Most of us are feeling more exhausted than usual, and with good reason. The experience of long-lasting uncertainty depletes our energy. If we try to bypass this fact of exhaustion and try to carry on with business as usual, we risk burning out or spiraling into depression.
Perhaps you feel as if you’re moving more slowly... and maybe your mind is processing a bit more slowly, too. So why not honor that fact and turn pausing into an art?
The art of pausing could include pausing specific activities for a specific period or it could be making a habit of creating more spaciousness in your daily life and work.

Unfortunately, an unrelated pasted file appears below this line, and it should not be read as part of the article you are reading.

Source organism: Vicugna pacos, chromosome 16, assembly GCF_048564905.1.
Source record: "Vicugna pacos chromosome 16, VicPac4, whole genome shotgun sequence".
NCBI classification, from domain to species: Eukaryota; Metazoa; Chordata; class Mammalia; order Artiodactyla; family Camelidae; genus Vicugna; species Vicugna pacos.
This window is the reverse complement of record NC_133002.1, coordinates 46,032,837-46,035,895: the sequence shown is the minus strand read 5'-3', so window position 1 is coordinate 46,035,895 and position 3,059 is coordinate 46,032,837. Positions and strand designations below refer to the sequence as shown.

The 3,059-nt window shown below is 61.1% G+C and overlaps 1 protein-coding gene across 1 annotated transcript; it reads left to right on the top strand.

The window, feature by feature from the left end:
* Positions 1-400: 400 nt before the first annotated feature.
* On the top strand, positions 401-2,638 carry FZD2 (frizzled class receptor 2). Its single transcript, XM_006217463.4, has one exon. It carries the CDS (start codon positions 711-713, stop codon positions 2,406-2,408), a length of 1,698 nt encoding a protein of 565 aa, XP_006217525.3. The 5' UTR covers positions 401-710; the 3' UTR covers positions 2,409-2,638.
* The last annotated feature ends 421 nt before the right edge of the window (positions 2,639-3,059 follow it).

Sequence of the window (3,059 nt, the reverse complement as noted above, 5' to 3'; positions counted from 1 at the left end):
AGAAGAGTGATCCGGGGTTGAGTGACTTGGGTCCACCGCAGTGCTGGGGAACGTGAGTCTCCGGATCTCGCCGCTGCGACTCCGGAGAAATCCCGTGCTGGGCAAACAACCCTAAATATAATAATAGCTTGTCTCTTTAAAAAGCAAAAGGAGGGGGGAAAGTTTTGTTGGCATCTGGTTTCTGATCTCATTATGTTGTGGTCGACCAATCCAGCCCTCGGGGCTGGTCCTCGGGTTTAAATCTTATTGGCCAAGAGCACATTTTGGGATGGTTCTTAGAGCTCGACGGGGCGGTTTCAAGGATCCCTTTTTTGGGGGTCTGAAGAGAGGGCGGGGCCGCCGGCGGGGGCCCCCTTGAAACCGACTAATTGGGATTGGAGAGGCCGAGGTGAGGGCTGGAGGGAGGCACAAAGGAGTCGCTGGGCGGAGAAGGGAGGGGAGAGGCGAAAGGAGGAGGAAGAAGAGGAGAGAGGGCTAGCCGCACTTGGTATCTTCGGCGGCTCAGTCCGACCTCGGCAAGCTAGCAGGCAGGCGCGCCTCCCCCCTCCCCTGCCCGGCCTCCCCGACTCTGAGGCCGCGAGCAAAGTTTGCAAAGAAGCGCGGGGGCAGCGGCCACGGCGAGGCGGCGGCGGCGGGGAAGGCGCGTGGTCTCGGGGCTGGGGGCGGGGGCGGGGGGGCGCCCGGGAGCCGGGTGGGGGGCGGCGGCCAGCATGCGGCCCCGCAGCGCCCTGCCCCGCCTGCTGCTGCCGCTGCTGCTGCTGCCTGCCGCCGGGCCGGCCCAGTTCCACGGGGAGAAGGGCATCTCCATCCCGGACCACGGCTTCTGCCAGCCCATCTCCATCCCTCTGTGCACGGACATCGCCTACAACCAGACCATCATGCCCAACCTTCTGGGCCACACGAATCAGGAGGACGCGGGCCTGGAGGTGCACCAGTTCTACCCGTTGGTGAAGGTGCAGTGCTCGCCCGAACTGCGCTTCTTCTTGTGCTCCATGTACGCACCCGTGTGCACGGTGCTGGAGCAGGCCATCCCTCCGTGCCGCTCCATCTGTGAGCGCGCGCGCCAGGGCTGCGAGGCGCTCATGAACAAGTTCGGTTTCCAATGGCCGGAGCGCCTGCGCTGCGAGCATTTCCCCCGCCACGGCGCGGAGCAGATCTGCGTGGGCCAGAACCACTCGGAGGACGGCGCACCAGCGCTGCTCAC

What if you ceased social media for two weeks? What if you turned off all Internet access for one week? What if nearly every day you claimed an hour to roam and wander in your mind or on a path or sidewalk?
Pausing is not comfortable for those of us born and raised in a culture of hyper-productivity that has equated idleness with evil and hard work with a ticket to grace.
The art of radical pausing is not an easy habit to foster in a world wired by tech corporations that have misused the psychology of attraction and addiction to get you to hang out on their platforms for longer and longer.
Pausing might not b